By Aamir Ahmad Amin
“My daughter has also received it”, boasted Vladimir Putin, the longest serving Kremlin leader since Joseph Stalin, assuring that the breakthrough vaccine has passed all the “needed checks” under the Russian Health Ministry, but will nonetheless be skipping large scale safety trials before being doled out.
For a process that usually takes years, one may consider it plausible that accelerated clinical evaluations are necessary during a pandemic that has crippled established systems and transformed life as we know it. However, the act of cutting regulatory corners in a global race following what appears to be political pressure is unacceptable to both science and public safety.
In a world that has witnessed a shift in public trust over vaccines and the growth of anti-vaxxer movements, particularly in first world nations, how does celebrating a vaccine that has baby-stepped into its third phase merely two months into clinical testing find acceptance in a rational mind ? The World Health Organization (WHO), in a recent press release, has pointed out that “accelerating vaccine research should be done following established processes through every step of development, to ensure that any vaccines that eventually go into production are both safe and effective”.
Scientists allege that “safety” and “effectiveness” are two key elements which have not been sufficiently evaluated in this case, and important steps in meticulous vaccine testing have been circumvented. What is further troublesome is a statement made by the Director of Moscow’s Gamaleya Institute, which developed the vaccine, implying there is little to no concern that it could harm an individuals’s health simply because it used “inanimate particles created by adenoviruses” that, he added, “cannot themselves multiply”. This notion is deeply misleading to the general public and is not a credible enough reason to support a nationwide immunization program. In fact, many other existent vaccines that also use “inanimate particles” like viral or cellular proteins are known – albeit rarely – to result in potentially life threatening AEFI (Adverse Events Following Immunization), such as seizures, anaphylaxis, encephalopathy, toxic shock syndrome, etc. not to think of how much this risk multiplies for a vaccine that has been subjected to a fraction of their level of rigorous testing and widespread use. It is ironic how the former USSR will be exporting this vaccine under the name Sputnik V, in reference to the satellite which “won” them the Cold War against America on the space front, considering the years of hardwork it took for them to bring that mammoth endeavour to fruition, which is far from being proportional to the hastened trials that have forseen the launch of its little-tested namesake.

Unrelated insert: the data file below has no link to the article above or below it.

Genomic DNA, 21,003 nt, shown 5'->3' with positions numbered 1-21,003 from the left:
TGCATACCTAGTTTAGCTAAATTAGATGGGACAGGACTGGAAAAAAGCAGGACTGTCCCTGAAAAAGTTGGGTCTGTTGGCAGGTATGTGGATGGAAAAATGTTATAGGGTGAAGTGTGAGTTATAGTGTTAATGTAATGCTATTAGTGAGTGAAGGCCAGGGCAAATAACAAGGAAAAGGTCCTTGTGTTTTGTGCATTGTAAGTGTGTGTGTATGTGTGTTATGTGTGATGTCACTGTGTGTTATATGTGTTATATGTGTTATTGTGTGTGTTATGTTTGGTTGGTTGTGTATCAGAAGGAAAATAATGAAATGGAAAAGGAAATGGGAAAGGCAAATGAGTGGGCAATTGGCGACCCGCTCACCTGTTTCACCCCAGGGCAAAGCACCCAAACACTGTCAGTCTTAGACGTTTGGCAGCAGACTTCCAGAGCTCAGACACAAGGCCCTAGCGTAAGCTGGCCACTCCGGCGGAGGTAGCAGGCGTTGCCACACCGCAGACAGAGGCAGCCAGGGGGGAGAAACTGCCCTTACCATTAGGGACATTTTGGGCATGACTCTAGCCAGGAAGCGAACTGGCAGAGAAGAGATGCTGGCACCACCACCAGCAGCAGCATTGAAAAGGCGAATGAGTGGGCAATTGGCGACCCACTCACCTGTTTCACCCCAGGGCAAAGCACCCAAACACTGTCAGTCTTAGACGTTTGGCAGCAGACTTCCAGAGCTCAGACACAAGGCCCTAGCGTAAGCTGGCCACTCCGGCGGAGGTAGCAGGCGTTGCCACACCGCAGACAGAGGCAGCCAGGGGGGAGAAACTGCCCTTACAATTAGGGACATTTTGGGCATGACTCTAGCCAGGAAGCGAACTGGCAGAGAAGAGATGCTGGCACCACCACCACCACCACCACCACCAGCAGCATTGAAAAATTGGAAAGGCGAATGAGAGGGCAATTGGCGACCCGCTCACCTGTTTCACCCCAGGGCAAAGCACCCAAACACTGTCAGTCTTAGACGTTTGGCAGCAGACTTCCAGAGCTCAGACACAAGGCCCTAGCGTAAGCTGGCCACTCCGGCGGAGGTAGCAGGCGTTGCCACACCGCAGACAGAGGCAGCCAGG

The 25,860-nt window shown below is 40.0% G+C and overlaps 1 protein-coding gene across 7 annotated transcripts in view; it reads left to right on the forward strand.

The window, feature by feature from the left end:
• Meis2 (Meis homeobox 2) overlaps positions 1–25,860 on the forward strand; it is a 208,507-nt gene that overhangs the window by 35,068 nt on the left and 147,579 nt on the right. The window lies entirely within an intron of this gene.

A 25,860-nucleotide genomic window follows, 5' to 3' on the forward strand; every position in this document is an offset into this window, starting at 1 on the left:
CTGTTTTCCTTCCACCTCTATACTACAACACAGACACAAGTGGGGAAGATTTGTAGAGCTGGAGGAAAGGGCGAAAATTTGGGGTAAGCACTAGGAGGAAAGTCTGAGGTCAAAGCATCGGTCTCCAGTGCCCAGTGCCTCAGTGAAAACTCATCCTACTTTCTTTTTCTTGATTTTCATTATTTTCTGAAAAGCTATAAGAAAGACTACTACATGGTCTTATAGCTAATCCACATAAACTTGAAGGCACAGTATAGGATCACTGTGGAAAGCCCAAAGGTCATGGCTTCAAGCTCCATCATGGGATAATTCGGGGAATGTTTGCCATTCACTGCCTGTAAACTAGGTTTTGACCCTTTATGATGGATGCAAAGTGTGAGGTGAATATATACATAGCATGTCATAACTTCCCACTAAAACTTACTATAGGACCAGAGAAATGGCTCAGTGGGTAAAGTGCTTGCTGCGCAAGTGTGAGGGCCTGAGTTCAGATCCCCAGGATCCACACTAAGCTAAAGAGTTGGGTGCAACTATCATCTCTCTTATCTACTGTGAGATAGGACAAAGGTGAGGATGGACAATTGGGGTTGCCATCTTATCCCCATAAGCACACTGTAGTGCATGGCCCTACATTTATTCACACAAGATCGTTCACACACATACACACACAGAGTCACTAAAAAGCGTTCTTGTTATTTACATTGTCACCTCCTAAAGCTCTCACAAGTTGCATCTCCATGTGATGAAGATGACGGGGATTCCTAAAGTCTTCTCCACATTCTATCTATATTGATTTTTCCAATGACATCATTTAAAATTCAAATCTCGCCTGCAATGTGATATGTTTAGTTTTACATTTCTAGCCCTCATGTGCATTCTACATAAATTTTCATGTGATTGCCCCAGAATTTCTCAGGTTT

A country which boasts of having gifted the world immunologists like the Nobel Prize winner Elie Mechnikov (1908), the discoverer of phagocytosis, as well as the great Alexander Maximow, who introduced the idea of stem cells, a modality that is listed as a potential treatment for COVID-19 in the latest guidelines published by the US National Institutes of Health (NIH), should not compromise the safety of its citizens by any means, or that of the world at large – considering the barrage of orders it has received from over twenty countries.
All said and done, it is grossly unethical and unscientific to put national prestige before public health and with the release of this rushed vaccine, Russia seems to be doing exactly that.
(Aamir Ahmad Amin is a Final Year medical student at Khwaja Yunus Ali Medical College (KYAMC) )